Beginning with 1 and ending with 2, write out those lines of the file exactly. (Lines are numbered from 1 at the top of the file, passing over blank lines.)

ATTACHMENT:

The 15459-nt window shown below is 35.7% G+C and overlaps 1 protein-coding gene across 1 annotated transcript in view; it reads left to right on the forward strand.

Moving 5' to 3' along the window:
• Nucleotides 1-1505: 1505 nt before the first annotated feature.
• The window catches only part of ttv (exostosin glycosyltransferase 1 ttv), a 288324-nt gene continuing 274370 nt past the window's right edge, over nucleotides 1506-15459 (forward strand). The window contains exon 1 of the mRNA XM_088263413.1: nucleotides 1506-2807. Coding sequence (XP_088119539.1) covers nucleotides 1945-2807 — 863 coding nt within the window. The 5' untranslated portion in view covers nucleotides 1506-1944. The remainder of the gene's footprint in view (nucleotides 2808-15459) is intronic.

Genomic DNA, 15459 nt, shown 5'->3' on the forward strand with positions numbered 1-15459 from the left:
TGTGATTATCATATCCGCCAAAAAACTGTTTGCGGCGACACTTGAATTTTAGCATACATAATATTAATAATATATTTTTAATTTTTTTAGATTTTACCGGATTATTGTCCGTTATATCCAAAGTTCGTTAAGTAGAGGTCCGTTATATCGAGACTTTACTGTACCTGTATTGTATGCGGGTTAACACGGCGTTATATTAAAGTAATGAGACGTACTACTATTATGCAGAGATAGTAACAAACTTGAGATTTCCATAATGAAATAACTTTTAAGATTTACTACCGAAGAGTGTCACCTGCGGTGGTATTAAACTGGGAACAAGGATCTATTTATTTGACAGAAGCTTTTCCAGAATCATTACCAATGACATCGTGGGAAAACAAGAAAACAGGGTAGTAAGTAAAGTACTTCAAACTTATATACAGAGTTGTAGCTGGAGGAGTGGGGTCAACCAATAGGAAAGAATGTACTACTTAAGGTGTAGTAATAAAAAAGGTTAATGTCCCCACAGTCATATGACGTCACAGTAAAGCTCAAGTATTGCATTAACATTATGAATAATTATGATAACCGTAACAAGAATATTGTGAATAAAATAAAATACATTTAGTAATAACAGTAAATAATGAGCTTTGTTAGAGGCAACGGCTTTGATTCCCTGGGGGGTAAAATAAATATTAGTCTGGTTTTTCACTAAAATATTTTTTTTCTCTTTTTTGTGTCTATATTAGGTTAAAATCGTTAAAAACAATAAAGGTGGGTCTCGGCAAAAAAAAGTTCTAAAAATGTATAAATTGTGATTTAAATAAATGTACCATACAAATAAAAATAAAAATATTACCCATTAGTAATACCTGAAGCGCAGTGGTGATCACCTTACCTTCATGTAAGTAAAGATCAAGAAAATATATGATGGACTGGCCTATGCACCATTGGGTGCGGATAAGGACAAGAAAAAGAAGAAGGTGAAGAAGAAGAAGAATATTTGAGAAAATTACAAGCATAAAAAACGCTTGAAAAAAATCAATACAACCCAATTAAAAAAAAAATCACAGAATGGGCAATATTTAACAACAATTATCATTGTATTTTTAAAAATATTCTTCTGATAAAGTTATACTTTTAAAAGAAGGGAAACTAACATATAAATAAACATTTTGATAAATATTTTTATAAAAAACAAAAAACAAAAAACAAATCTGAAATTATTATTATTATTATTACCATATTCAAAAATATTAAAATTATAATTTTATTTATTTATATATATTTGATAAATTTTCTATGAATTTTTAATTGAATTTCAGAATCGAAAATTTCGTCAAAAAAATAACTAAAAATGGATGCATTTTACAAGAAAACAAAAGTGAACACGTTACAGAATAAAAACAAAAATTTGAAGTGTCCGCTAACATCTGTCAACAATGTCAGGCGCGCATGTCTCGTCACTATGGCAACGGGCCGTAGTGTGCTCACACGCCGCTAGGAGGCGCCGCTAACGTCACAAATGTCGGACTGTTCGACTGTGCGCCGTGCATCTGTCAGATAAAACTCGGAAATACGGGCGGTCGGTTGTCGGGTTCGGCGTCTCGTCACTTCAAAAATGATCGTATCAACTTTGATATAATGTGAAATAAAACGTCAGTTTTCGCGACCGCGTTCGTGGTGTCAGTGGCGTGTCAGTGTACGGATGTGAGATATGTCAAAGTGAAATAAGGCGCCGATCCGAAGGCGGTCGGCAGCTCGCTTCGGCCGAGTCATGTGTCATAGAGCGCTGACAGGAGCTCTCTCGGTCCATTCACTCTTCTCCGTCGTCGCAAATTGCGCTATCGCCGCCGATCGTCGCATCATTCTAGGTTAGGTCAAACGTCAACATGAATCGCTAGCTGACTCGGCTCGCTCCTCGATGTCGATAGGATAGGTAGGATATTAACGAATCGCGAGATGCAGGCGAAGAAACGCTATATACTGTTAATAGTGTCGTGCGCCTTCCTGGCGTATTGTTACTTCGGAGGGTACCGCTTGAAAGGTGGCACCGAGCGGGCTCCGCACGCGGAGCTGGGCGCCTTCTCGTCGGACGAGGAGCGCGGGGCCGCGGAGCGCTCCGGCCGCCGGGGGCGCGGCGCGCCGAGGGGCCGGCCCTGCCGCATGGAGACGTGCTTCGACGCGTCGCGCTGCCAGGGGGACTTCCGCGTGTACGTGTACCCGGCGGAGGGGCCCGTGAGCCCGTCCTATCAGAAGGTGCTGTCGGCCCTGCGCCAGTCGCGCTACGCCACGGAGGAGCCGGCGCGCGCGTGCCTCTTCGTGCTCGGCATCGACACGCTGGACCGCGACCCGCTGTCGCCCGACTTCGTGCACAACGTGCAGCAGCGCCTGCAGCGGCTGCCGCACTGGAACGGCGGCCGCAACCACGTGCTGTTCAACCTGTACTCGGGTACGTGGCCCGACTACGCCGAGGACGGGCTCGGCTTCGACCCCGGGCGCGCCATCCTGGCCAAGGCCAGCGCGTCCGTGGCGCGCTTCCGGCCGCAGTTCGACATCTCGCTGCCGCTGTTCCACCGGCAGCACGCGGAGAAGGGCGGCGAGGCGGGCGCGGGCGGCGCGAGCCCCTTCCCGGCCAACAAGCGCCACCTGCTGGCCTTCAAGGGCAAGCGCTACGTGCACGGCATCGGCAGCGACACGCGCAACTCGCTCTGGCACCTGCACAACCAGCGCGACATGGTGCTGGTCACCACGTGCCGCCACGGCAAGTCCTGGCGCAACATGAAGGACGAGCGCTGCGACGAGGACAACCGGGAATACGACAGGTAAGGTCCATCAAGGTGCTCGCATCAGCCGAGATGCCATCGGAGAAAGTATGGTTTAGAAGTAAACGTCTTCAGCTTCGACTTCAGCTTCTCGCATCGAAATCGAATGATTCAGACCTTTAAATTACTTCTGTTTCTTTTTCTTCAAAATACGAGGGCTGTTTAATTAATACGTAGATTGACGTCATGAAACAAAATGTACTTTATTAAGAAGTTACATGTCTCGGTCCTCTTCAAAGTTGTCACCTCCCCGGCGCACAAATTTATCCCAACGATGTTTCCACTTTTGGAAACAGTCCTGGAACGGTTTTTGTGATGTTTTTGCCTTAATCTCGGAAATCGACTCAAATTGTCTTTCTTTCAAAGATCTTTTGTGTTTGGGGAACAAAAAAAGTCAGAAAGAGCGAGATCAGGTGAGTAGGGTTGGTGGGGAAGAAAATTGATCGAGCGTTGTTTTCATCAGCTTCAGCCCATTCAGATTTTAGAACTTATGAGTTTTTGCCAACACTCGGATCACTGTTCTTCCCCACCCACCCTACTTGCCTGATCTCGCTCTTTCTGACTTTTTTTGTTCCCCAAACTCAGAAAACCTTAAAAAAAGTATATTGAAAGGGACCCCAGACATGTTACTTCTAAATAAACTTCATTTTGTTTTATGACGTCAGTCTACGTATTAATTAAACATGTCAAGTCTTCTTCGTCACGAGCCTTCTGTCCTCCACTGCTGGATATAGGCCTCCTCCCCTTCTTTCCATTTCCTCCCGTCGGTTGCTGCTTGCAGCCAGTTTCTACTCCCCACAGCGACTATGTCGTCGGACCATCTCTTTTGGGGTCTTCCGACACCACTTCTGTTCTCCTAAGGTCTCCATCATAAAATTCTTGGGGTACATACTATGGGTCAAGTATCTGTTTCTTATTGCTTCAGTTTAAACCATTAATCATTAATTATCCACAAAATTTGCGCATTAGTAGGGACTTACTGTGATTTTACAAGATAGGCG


The 15459-nt window shown below is 35.7% G+C and overlaps 1 protein-coding gene across 1 annotated transcript in view; it reads left to right on the forward strand.

Moving 5' to 3' along the window: